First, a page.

Geographers Discuss the Kilburn Manifesto at Annual Meeting of the AAG

This year's Annual Meeting of the Association of American Geographers features a session on the newly emerging Kilburn Manifesto. Participants included, from left to right, Victoria Lawson (University of Washington), Kathie Gibson (University of Western Sydney), and Doreen Massey (Open University).

This year’s Annual Meeting of the Association of American Geographers features a session on the newly emerging Kilburn Manifesto. Participants included, from left to right, Victoria Lawson (University of Washington), Kathie Gibson (University of Western Sydney), and Doreen Massey (Open University).

The Kilburn Manifesto was discussed at the AAG meetings in Tampa in April by Doreen Massey (Open University, UK), one of the founding editors along with Stuart Hall and Michael Rustin.  The ‘Manifesto’ is being written (and published online at Soundings) to stimulate people on the Left to shift the parameters of debate about the current crisis-ridden conjuncture of ‘neoliberal forms’.  The founding stimulus for the manifesto is that economic expressions of neoliberalism are undergoing crisis but the social and political fields of grounded neoliberalism remain robust.  The Kilburn Manifesto aims towards intellectual and political openings towards “…a new political era and new understandings of what constitutes a ‘good society'” Hall, Massey and Rustin, 2013: 8).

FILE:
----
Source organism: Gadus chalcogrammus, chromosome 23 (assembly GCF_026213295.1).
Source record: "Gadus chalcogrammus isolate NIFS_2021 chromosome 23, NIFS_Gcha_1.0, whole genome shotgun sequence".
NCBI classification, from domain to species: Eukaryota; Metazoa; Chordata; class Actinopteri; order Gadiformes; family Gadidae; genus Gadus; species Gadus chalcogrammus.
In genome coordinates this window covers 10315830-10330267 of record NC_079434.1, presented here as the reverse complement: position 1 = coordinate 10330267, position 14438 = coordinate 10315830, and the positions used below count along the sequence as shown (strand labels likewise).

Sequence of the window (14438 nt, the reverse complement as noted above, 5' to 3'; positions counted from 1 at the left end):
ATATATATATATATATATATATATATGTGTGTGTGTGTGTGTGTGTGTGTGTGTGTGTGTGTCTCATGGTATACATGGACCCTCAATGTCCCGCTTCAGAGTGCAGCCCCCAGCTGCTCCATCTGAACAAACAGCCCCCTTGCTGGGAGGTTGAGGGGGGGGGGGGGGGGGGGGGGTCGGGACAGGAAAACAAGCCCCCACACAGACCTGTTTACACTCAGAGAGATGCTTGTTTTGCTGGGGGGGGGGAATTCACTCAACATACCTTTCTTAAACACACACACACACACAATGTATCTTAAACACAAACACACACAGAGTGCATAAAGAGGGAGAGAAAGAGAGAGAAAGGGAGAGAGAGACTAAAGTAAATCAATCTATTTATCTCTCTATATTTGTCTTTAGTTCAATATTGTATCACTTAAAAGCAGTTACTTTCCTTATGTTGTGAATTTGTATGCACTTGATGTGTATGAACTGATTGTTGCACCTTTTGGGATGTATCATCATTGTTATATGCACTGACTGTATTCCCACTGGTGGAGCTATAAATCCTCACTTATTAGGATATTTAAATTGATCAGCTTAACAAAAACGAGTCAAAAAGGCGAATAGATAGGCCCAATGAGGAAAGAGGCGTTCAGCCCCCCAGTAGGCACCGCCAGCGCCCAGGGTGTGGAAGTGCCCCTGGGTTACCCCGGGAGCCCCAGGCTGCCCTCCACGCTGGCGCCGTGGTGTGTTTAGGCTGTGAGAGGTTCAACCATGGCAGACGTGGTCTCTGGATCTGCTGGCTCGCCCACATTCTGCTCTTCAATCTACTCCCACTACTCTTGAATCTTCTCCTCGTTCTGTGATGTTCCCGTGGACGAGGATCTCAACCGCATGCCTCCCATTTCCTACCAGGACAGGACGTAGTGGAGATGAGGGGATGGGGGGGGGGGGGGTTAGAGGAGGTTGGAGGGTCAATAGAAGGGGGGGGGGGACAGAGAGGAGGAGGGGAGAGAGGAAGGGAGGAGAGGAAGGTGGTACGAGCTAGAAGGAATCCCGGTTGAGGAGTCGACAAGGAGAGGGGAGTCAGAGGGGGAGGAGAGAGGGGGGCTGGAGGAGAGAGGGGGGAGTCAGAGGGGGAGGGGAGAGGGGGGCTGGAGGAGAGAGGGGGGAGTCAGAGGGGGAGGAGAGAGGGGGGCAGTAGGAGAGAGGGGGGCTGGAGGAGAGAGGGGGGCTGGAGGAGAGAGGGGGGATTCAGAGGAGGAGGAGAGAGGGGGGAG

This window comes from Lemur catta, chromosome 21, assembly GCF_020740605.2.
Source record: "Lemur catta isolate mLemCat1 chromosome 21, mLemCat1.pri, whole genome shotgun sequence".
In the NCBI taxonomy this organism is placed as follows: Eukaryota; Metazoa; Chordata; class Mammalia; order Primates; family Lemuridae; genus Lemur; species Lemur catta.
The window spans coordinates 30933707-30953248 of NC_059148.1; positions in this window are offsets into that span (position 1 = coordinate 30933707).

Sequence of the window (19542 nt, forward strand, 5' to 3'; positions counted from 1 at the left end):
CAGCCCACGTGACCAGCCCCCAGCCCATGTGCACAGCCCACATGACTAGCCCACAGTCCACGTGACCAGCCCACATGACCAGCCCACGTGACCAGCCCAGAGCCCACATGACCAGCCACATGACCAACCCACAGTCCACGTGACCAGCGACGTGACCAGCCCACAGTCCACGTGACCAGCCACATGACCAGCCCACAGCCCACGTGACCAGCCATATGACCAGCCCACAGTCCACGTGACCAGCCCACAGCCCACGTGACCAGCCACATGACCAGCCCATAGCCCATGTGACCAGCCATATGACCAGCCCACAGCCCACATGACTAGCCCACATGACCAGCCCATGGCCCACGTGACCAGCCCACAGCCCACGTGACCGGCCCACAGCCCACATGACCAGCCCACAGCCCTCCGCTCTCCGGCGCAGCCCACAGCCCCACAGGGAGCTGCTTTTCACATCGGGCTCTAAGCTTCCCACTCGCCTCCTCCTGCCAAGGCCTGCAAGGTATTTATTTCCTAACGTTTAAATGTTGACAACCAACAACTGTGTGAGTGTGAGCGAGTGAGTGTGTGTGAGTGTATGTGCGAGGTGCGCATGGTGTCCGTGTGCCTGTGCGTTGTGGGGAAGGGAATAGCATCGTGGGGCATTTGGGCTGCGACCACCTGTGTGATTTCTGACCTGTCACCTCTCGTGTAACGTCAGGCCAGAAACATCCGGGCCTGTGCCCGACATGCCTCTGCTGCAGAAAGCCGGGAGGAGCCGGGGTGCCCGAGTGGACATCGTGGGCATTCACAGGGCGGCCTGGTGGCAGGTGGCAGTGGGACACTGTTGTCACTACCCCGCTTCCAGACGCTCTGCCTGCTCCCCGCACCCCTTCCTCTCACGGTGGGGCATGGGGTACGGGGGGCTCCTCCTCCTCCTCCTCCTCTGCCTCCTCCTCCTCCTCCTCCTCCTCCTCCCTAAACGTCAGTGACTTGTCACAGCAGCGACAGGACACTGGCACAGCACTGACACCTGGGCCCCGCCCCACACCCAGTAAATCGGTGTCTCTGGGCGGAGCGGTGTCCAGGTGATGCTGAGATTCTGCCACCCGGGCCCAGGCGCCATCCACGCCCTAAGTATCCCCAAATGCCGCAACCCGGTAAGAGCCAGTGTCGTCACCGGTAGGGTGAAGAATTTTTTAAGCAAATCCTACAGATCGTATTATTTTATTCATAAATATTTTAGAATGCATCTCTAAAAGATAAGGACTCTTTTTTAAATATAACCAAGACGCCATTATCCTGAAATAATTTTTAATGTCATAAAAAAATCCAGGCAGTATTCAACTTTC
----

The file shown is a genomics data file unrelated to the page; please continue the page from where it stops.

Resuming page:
The AAG session was sponsored by Environment and Planning A and featured two discussants, Kathie Gibson (University of Western Sydney) and Victoria Lawson (University of Washington).  The content of the session will be published by the journal in the coming months.

Common Good Cafe session with Matt Sparke

tMarch 20 | Resistance, Resilience and Reaction Amidst Rising Inequality

In this talk, Dr. Matt Sparke reflects on the divergent ways in which communities and individuals around the world are responding to the challenges of growing in-country inequality. Author most recently of “Introducing Globalization,” Sparke argues that when local forms of suffering, dispossession and alienation are put in their global context it becomes easier to imagine more collective and caring kinds of response. Too often, though, reactionary responses based on various forms of chauvinism, xenophobia, and fear take precedence, blinding communities to the ways they share common vulnerabilities with others. Yet other responses focus just on individualistic strategies of securing personal resilience. The challenge then is to see how these varied responses – the new 3 Rs of resistance, reaction and resilience – relate to one another, and how understanding their overlapping emergence amidst global structural change may ultimately make it possible to turn the passions and preferences for reaction and resilience into the foundations for collectively resisting the processes that produce inequality.